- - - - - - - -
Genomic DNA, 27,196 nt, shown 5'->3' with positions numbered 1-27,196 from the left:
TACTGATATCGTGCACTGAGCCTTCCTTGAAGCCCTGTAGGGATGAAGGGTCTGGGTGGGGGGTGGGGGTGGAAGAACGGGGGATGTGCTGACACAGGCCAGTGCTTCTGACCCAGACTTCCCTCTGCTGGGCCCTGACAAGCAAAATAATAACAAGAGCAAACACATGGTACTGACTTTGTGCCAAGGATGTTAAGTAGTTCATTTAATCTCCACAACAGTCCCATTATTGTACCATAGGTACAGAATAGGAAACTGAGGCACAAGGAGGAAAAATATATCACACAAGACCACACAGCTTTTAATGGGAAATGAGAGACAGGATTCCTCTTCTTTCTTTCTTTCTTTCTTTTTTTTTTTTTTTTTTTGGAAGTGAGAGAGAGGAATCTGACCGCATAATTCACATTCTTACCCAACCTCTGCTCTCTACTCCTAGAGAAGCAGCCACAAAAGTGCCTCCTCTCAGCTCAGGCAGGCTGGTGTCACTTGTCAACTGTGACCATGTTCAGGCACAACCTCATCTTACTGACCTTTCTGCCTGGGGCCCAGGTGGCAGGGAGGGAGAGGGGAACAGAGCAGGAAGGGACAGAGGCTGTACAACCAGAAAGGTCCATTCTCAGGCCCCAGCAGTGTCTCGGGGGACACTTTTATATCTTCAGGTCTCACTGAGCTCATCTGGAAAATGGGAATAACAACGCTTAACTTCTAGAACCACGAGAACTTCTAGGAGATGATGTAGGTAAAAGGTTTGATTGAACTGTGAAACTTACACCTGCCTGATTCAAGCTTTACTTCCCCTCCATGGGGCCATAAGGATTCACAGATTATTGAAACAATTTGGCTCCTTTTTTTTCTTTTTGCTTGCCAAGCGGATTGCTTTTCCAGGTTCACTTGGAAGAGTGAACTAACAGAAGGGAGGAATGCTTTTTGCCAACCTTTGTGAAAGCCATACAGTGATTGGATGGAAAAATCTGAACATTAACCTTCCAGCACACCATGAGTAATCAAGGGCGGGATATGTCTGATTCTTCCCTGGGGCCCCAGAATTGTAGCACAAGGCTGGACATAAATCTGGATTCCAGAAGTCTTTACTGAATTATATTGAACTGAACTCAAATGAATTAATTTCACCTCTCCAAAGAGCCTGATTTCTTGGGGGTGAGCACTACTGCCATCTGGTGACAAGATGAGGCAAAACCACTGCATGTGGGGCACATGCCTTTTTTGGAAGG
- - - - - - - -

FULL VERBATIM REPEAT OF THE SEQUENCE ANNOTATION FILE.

Genomic DNA, 27,196 nt, shown 5'->3' with positions numbered 1-27,196 from the left:
TACTGATATCGTGCACTGAGCCTTCCTTGAAGCCCTGTAGGGATGAAGGGTCTGGGTGGGGGGTGGGGGTGGAAGAACGGGGGATGTGCTGACACAGGCCAGTGCTTCTGACCCAGACTTCCCTCTGCTGGGCCCTGACAAGCAAAATAATAACAAGAGCAAACACATGGTACTGACTTTGTGCCAAGGATGTTAAGTAGTTCATTTAATCTCCACAACAGTCCCATTATTGTACCATAGGTACAGAATAGGAAACTGAGGCACAAGGAGGAAAAATATATCACACAAGACCACACAGCTTTTAATGGGAAATGAGAGACAGGATTCCTCTTCTTTCTTTCTTTCTTTCTTTTTTTTTTTTTTTTTTTGGAAGTGAGAGAGAGGAATCTGACCGCATAATTCACATTCTTACCCAACCTCTGCTCTCTACTCCTAGAGAAGCAGCCACAAAAGTGCCTCCTCTCAGCTCAGGCAGGCTGGTGTCACTTGTCAACTGTGACCATGTTCAGGCACAACCTCATCTTACTGACCTTTCTGCCTGGGGCCCAGGTGGCAGGGAGGGAGAGGGGAACAGAGCAGGAAGGGACAGAGGCTGTACAACCAGAAAGGTCCATTCTCAGGCCCCAGCAGTGTCTCGGGGGACACTTTTATATCTTCAGGTCTCACTGAGCTCATCTGGAAAATGGGAATAACAACGCTTAACTTCTAGAACCACGAGAACTTCTAGGAGATGATGTAGGTAAAAGGTTTGATTGAACTGTGAAACTTACACCTGCCTGATTCAAGCTTTACTTCCCCTCCATGGGGCCATAAGGATTCACAGATTATTGAAACAATTTGGCTCCTTTTTTTTCTTTTTGCTTGCCAAGCGGATTGCTTTTCCAGGTTCACTTGGAAGAGTGAACTAACAGAAGGGAGGAATGCTTTTTGCCAACCTTTGTGAAAGCCATACAGTGATTGGATGGAAAAATCTGAACATTAACCTTCCAGCACACCATGAGTAATCAAGGGCGGGATATGTCTGATTCTTCCCTGGGGCCCCAGAATTGTAGCACAAGGCTGGACATAAATCTGGATTCCAGAAGTCTTTACTGAATTATATTGAACTGAACTCAAATGAATTAATTTCACCTCTCCAAAGAGCCTGATTTCTTGGGGGTGAGCACTACTGCCATCTGGTGACAAGATGAGGCAAAACCACTGCATGTGGGGCACATGCCTTTTTTGGAAGG